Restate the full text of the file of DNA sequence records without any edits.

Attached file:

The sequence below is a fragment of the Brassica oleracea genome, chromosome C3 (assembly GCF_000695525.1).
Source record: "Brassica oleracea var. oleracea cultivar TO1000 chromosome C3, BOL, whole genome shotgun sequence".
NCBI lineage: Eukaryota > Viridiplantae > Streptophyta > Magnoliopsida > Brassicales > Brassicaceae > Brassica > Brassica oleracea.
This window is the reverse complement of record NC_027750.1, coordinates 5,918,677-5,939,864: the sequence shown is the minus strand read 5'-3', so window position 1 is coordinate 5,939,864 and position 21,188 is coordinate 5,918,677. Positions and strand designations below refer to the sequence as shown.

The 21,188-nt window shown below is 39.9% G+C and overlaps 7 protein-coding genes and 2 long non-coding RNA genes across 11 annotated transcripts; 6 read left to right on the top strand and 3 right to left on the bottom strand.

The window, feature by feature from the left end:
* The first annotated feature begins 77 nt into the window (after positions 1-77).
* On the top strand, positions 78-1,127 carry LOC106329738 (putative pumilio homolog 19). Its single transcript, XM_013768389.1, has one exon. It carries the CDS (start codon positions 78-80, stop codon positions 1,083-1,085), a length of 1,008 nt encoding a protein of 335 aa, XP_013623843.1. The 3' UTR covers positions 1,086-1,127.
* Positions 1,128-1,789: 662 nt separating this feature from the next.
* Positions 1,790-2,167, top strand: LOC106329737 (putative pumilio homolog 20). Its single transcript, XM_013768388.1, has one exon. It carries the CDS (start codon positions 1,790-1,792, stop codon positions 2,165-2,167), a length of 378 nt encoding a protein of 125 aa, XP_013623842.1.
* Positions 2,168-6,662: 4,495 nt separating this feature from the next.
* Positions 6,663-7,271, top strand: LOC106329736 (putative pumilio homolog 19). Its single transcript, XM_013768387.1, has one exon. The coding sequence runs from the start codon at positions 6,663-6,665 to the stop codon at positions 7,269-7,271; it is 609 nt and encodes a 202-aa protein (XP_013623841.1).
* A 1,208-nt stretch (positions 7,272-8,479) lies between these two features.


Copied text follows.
The sequence below is a fragment of the Brassica oleracea genome, chromosome C3 (assembly GCF_000695525.1).
Source record: "Brassica oleracea var. oleracea cultivar TO1000 chromosome C3, BOL, whole genome shotgun sequence".
NCBI lineage: Eukaryota > Viridiplantae > Streptophyta > Magnoliopsida > Brassicales > Brassicaceae > Brassica > Brassica oleracea.
This window is the reverse complement of record NC_027750.1, coordinates 5,918,677-5,939,864: the sequence shown is the minus strand read 5'-3', so window position 1 is coordinate 5,939,864 and position 21,188 is coordinate 5,918,677. Positions and strand designations below refer to the sequence as shown.

The 21,188-nt window shown below is 39.9% G+C and overlaps 7 protein-coding genes and 2 long non-coding RNA genes across 11 annotated transcripts; 6 read left to right on the top strand and 3 right to left on the bottom strand.

The window, feature by feature from the left end:
* The first annotated feature begins 77 nt into the window (after positions 1-77).
* On the top strand, positions 78-1,127 carry LOC106329738 (putative pumilio homolog 19). Its single transcript, XM_013768389.1, has one exon. It carries the CDS (start codon positions 78-80, stop codon positions 1,083-1,085), a length of 1,008 nt encoding a protein of 335 aa, XP_013623843.1. The 3' UTR covers positions 1,086-1,127.
* Positions 1,128-1,789: 662 nt separating this feature from the next.
* Positions 1,790-2,167, top strand: LOC106329737 (putative pumilio homolog 20). Its single transcript, XM_013768388.1, has one exon. It carries the CDS (start codon positions 1,790-1,792, stop codon positions 2,165-2,167), a length of 378 nt encoding a protein of 125 aa, XP_013623842.1.
* Positions 2,168-6,662: 4,495 nt separating this feature from the next.
* Positions 6,663-7,271, top strand: LOC106329736 (putative pumilio homolog 19). Its single transcript, XM_013768387.1, has one exon. The coding sequence runs from the start codon at positions 6,663-6,665 to the stop codon at positions 7,269-7,271; it is 609 nt and encodes a 202-aa protein (XP_013623841.1).
* A 1,208-nt stretch (positions 7,272-8,479) lies between these two features.